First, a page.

I have a NagiosXi server monitoring 631 services on 63 hosts. Every seven hours the load on the server spikes up to 20ish and then gradually falls back to near-0.

There are no cron jobs running every 7 hours.

The server has 8 cores and 2GB RAM. The RAM is not an issue, it still sits at 1GB free during the spikes, and upping it to 4GB makes no difference. The server was also migrated to a new host a week or so ago with no changes.

We also have scheduled downtime on 17 of the hosts being monitored so they are only monitored during 6am-6pm Mon-Fri, this seems to make no difference to the load spikes.

Most checks are done on Windows servers, using check_wmi_plus.

During load spikes, I tend to see 5-8 instances of check_wmi_plus.pl using 2-3% cpu, and a handful of httpd processes using the same, but nothing stands out as using a lot of cpu. Those processes also roll over quite fast so they are not hung or taking an unusual long period of time. The Service Check Execution Time in NagiosXi Performance Monitor tends to peak at ~5.5s with averages around 1s.

Can anyone suggest a possible cause, or how I can further troubleshoot this?

  • Since you say it isn't a cron job then perhaps it is nagios itself. I'd look at the nagios log to see if it is restarting every 7 hours. If you are retaining state and have horribly slow disk I/O the load would spike. During the high load time run iotop -oP to see if there is a process doing excessive I/O. Commented Dec 4, 2012 at 1:14
  • You might want to try and see if you can spread the scheduling for those windows servers, ie running server1 at 1/7 hours and the second at 2/7 and so one, basically running each check on a different hour.
    – Danie
    Commented Dec 4, 2012 at 7:53

3 Answers 3


A high load does NOT necessarily mean that you are using high levels of CPU only it only provides the number of process at a snapshot in time that are ready to run and receive CPU time but not how much of it.

Nagios does spin off a lot of processes rapidly depending on how you have set its monitoring schedules and at times will cause a spike as it starts a lot of processes running as fast as possible, but they might not require very much CPU or go immediately into a sleep/wait state.

BTW, if you disable NOTIFICATIONS in Nagios, this does not stop it from continuing to monitor a given host or service.


this is due to how kernel calculates load. see the source: https://github.com/torvalds/linux/blob/master/include/linux/sched/loadavg.h and you will get something like this:

#define LOAD_FREQ   (5*HZ+1)

LOAD_FREQ is the interval the kernel collects CPU load. Note that there is a minor shift with the value of 0.001s. So it take 5* 1000 *5.001 seconds to drift back to a multiple of 5 seconds. 25005/ 3600 is around 7 hours.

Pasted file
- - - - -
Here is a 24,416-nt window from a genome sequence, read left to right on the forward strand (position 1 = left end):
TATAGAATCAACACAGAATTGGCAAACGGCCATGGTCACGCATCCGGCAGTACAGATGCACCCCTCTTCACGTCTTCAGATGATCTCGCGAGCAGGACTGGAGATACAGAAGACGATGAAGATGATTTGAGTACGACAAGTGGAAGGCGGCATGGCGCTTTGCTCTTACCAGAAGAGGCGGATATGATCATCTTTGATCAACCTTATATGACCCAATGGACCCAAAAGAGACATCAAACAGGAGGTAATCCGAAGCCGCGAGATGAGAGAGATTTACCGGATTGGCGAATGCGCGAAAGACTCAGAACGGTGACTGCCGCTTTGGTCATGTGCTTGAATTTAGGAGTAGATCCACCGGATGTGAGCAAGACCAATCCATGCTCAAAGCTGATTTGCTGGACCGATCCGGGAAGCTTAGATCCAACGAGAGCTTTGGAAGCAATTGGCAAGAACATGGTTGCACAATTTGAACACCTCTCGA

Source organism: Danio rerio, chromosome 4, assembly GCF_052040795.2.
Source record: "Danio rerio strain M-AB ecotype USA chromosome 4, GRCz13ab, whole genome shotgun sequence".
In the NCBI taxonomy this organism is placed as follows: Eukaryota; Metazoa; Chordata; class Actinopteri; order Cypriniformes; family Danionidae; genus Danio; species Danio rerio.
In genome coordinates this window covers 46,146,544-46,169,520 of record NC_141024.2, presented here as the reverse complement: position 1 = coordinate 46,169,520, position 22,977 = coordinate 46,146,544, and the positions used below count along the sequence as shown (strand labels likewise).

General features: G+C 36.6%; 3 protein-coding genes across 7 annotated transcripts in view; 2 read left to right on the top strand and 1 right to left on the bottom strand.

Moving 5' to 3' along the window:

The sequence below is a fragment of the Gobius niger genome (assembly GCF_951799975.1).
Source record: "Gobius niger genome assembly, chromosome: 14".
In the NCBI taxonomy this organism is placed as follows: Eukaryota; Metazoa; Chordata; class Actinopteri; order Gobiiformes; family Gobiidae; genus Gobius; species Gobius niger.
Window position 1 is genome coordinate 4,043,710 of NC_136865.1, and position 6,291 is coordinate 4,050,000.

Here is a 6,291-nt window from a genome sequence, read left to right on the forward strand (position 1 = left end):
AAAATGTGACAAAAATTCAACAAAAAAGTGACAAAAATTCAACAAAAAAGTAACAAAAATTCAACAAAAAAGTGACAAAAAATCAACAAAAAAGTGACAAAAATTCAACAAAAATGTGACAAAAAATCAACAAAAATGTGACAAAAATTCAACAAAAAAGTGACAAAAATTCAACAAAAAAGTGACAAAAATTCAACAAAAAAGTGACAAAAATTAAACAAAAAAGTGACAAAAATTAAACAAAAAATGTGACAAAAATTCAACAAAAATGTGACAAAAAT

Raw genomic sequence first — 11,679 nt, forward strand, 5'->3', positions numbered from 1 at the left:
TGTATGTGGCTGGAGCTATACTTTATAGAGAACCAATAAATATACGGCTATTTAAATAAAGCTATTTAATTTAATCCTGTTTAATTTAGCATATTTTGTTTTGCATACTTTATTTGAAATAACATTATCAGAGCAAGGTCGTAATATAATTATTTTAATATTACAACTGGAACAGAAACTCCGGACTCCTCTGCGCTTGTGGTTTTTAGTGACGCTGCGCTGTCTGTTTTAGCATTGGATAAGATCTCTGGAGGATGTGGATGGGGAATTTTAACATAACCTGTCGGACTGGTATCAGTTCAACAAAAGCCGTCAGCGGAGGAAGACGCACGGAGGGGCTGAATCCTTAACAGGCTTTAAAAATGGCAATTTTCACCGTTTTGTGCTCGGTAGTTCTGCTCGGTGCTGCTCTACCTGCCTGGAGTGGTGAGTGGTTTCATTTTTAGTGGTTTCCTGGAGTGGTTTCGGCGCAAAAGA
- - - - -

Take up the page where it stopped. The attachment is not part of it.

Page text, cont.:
so I bet the system forks short tasks periodically and just gets "caught" by the kernel every 7 hours.


Lower the rhel/centos defaults prefork settings in the default /etc/httpd/conf/httpd.conf to something more realistic.

Use tools like apachebuddy.pl & apachetuner.sh to do the math on memory per process fork. allow more memory for other process on the system (mysql/postgresql/php) and reduce the MaxClient and MaxRequestChild.

I experienced this after the upgrade to 2014R1.1 from 2012R2.9. not sure if the latest version of XI2014 requires more resources for the web frontend.

This morning after lowering my settings, I noticed my load spikes are smaller, and navigating through the interface doesn't give me the grey unhappy face screen using forward and back buttons in browser. does this weirdness in the interface seem similar?

One last item, I'm looking at now, is what rhel modules in this default httpd.conf file are required. I see no sense in loading default modules if not needed. This server is a PROD enterprise server at my place of business with thousands of checks, so it needs to be solid.



\# service mysqld stop
\# sh /usr/local/nagiosxi/scripts/repair_databases.sh 
\# service mysqld start

or optimize tables while online via

\# mysql -u root -p
mysql> use nagios;

list your tables

mysql> show tables;


mysql> optimize table $TABLENAME;
mysql> optimize table $TABLENAME;
mysql> optimize table $TABLENAME;
mysql> use nagiosql;

**list your tables**

mysql> show tables;


mysql> optimize table $TABLENAME;
mysql> optimize table $TABLENAME;
mysql> optimize table $TABLENAME;

do this for all tables.

If you can stop the service for the couple of minutes, then do it via nagiosxi script. if you can't until a later time... do it online, but expect the interface to be a bit slow until queries are re-ran. It maybe also beneficial to flush your query cache



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